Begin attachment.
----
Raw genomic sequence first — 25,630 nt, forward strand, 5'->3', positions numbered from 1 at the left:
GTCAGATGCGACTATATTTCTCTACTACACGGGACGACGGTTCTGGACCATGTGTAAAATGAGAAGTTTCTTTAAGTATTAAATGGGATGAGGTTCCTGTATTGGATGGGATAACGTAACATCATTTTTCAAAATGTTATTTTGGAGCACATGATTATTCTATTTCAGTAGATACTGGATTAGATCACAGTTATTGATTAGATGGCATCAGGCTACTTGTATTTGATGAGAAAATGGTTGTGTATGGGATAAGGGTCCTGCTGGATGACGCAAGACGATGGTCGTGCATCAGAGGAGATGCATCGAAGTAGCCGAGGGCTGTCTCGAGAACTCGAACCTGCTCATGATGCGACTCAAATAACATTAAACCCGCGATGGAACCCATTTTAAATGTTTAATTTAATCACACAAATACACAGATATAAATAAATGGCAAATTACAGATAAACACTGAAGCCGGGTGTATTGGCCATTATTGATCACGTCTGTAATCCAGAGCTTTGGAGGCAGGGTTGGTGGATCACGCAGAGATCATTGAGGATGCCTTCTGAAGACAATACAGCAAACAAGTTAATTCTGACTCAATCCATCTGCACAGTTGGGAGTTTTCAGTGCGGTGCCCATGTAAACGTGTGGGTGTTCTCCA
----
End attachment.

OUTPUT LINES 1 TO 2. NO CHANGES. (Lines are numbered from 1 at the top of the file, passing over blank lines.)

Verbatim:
Raw genomic sequence first — 25,630 nt, forward strand, 5'->3', positions numbered from 1 at the left:
GTCAGATGCGACTATATTTCTCTACTACACGGGACGACGGTTCTGGACCATGTGTAAAATGAGAAGTTTCTTTAAGTATTAAATGGGATGAGGTTCCTGTATTGGATGGGATAACGTAACATCATTTTTCAAAATGTTATTTTGGAGCACATGATTATTCTATTTCAGTAGATACTGGATTAGATCACAGTTATTGATTAGATGGCATCAGGCTACTTGTATTTGATGAGAAAATGGTTGTGTATGGGATAAGGGTCCTGCTGGATGACGCAAGACGATGGTCGTGCATCAGAGGAGATGCATCGAAGTAGCCGAGGGCTGTCTCGAGAACTCGAACCTGCTCATGATGCGACTCAAATAACATTAAACCCGCGATGGAACCCATTTTAAATGTTTAATTTAATCACACAAATACACAGATATAAATAAATGGCAAATTACAGATAAACACTGAAGCCGGGTGTATTGGCCATTATTGATCACGTCTGTAATCCAGAGCTTTGGAGGCAGGGTTGGTGGATCACGCAGAGATCATTGAGGATGCCTTCTGAAGACAATACAGCAAACAAGTTAATTCTGACTCAATCCATCTGCACAGTTGGGAGTTTTCAGTGCGGTGCCCATGTAAACGTGTGGGTGTTCTCCA